After this month's market gyrations sent high-yield bond prices sharply lower, some analysts believe the air has come out of the market.» Read More
Over the past few days, the markets have been weighed down by weak economic data, downbeat corporate earnings forecasts, and concerns that many financial firms may post large quarterly losses in the upcoming weeks. Now at its lowest level since December 1, the Dow is down for its sixth straight session – its longest losing streak since the beginning of October.
Stocks fell sharply as the decline in retail sales was double of what was expected and earnings worries escalated.
We have not seen a day with poor internals like this in several weeks. 10-1 declining to advancing stocks, and much more volume is going to stocks on the downside than on the upside.
Citigroup, is expected to continue selling assets in the coming weeks in what some predict will be a dismantling of the banking giant.
An investment strategy in a single word? Edward Lewis of Atlantic Equities thinks the word is "diversity." "I wouldn't be putting (my money) in one sector," Lewis told CNBC. "My concern is that visibility is very tough."
The latest retail sales numbers showed a sixth consecutive month of contraction. Sales fell 2.7% in December and November sales were revised downward to a drop of 2.1%. Here is a breakdown of where sales were falling as well as which categories actually saw increases.
Futures were lower after the drop in retail sales came in about double what was expected and as earnings worries escalated.
The Dow fell for the fifth straight day on Tuesday as investors fretted over what many expect will be a gloomy earnings season.
Citigroup has agreed to merge its Smith Barney brokerage unit into Morgan Stanley's brokerage, moving away from the financial supermarket model that Citigroup has followed for the past decade.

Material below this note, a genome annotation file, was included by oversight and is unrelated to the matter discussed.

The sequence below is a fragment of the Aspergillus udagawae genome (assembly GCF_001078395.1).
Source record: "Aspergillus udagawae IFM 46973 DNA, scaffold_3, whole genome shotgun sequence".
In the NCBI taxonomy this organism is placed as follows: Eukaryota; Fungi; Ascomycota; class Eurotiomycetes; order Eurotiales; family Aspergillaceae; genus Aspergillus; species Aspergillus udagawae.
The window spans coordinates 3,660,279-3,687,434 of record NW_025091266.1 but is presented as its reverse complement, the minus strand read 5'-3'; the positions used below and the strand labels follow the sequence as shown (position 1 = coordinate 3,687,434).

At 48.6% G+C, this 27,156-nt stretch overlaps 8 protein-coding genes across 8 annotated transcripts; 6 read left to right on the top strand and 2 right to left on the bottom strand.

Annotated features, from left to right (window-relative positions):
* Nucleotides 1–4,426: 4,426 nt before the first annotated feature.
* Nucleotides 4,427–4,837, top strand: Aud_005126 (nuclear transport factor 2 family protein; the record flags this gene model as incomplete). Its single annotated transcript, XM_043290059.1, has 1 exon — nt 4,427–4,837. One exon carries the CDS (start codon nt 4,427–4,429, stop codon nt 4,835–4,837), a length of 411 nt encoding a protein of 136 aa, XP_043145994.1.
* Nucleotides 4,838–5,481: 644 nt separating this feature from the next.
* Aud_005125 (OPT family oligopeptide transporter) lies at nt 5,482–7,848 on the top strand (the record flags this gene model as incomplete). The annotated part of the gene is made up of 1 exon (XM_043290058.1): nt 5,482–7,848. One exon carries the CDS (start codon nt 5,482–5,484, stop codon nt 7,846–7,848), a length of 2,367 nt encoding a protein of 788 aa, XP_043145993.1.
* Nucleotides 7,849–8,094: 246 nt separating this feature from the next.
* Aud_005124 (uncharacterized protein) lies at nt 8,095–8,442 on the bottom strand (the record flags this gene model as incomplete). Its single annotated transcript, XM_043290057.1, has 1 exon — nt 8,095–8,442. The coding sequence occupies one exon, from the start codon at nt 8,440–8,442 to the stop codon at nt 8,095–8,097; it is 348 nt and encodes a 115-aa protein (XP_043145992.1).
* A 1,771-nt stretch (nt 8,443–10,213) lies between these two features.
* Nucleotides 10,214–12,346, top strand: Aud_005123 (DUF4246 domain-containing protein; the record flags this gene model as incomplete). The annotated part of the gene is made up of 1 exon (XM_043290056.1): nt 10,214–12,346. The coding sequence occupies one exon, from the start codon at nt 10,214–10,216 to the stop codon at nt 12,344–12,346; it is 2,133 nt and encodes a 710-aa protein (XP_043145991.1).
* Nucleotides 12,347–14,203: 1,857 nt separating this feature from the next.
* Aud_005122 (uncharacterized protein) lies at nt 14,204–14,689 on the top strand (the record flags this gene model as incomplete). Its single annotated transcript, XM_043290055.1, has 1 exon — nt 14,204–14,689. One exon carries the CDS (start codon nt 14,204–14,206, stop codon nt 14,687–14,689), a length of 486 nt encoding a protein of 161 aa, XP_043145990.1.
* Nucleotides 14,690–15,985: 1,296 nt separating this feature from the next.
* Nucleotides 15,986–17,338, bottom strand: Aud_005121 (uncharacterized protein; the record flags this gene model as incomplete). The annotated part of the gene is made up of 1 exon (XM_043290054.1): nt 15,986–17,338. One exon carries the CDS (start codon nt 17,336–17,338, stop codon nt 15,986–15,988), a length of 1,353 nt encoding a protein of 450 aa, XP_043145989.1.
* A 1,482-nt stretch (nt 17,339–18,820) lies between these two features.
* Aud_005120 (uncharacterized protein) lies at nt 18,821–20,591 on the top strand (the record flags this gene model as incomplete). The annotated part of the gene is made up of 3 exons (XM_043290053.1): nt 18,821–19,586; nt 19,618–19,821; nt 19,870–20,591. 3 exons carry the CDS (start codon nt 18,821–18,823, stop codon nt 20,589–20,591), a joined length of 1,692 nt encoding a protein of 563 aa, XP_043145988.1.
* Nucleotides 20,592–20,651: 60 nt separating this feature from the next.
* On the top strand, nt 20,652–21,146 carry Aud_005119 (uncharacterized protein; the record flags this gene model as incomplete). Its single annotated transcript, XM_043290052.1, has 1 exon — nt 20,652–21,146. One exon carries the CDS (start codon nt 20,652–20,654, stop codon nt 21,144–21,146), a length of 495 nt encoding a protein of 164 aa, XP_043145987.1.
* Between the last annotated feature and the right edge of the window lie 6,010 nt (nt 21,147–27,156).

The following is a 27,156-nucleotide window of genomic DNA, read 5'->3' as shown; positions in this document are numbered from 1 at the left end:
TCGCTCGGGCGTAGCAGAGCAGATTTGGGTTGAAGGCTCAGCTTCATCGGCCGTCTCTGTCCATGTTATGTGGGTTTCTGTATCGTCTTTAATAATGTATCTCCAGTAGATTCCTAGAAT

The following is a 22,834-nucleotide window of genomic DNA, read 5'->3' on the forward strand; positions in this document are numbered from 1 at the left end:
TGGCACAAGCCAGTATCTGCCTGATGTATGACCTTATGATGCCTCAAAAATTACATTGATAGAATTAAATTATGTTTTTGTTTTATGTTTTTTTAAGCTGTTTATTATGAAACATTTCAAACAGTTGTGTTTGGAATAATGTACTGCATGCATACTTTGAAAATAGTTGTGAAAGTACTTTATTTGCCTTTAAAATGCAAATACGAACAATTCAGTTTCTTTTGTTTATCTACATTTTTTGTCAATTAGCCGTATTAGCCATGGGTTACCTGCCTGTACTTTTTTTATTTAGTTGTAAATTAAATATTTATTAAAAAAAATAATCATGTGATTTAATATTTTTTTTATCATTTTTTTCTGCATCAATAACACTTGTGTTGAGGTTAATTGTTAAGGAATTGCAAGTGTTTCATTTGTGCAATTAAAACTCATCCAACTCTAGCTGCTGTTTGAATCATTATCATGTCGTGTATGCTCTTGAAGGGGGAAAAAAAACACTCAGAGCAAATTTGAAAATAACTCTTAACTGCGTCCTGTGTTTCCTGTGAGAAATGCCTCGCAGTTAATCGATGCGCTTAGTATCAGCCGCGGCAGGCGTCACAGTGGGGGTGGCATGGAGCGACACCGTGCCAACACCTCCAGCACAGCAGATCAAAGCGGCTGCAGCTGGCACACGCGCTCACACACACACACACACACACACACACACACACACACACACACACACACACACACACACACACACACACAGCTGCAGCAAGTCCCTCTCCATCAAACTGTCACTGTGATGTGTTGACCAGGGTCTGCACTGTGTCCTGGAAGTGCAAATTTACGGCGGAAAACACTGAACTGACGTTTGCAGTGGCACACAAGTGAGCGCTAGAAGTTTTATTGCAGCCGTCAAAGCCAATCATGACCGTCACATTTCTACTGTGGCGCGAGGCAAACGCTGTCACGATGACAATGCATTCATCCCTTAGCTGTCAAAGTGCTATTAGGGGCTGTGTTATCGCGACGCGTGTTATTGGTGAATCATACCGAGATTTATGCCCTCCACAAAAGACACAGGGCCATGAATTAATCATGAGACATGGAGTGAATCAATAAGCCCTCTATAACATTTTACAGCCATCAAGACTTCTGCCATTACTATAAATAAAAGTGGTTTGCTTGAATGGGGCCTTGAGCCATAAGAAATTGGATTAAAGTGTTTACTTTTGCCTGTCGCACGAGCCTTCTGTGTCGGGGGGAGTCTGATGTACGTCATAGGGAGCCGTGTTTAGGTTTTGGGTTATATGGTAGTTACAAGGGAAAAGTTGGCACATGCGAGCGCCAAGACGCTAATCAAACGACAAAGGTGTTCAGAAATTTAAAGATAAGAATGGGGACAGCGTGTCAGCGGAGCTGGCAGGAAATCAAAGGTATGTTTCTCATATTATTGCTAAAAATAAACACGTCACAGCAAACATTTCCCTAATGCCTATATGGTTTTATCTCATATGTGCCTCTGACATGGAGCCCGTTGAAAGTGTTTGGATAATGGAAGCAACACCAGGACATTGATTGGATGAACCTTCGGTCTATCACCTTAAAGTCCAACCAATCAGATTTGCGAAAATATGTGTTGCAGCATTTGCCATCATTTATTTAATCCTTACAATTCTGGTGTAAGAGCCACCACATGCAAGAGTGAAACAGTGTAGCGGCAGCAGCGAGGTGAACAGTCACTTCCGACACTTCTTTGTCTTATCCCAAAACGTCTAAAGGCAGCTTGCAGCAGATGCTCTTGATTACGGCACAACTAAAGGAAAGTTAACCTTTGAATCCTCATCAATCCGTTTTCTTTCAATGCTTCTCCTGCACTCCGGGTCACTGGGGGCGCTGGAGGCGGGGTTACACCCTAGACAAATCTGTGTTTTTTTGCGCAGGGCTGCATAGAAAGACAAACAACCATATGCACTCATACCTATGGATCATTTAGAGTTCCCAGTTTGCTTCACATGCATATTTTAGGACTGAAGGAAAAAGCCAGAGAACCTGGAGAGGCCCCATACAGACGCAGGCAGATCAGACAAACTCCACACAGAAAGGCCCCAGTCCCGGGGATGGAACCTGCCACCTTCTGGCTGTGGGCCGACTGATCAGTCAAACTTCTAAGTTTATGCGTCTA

Stocks ended mixed Tuesday as tech and oil stocks were buoyed by bargain hunting, but the undercurrent of earnings worry took down the Dow.
Citigroup CEO Vikram Pandit plans to announce in the coming days a major shift away from the "financial supermarket" model that has guided the bank for the last decade.
The Bank Index is sitting right at its November closing low, and many big names — Bank of America, M&T Bank, US Bancorp and others--are already at multiyear lows.
Stocks wobbled Tuesday, paring some gains, though the tech-heavy Nasdaq remained higher.
Citigroup and Morgan Stanley are working feverishly to get a deal for a creating a joint venture out of Citi's Smith Barney brokerage unit completed by today; sources close to the deal say they expect an announcement after today's closing bell.
As investors brace for a dismal earnings season coming out of a turbulent fourth quarter in 2008, here is a look at the best and worst performing sectors so far in 2009.
That's bad news for the banks, though. Cramer breaks down what the president-elect's new TARP rules mean for the financials.
The Dow fell for the fourth day in a row as concerns about massive losses at Citigroup knocked its shares 17 percent lower, dragging down bank stocks...
The Democrats wasted no time distinguishing themselves from President George W. Bush.
Stocks continued their slide Monday as the economy and what is expected to be a horrendous earnings season formed a one-two punch to knock out hopes for a January rally.
Morgan Stanley and Citigroup are in talks to merge their brokerage operations in a deal that could result in Morgan taking over Citi's Smith Barney unit, people familiar with the situation told CNBC.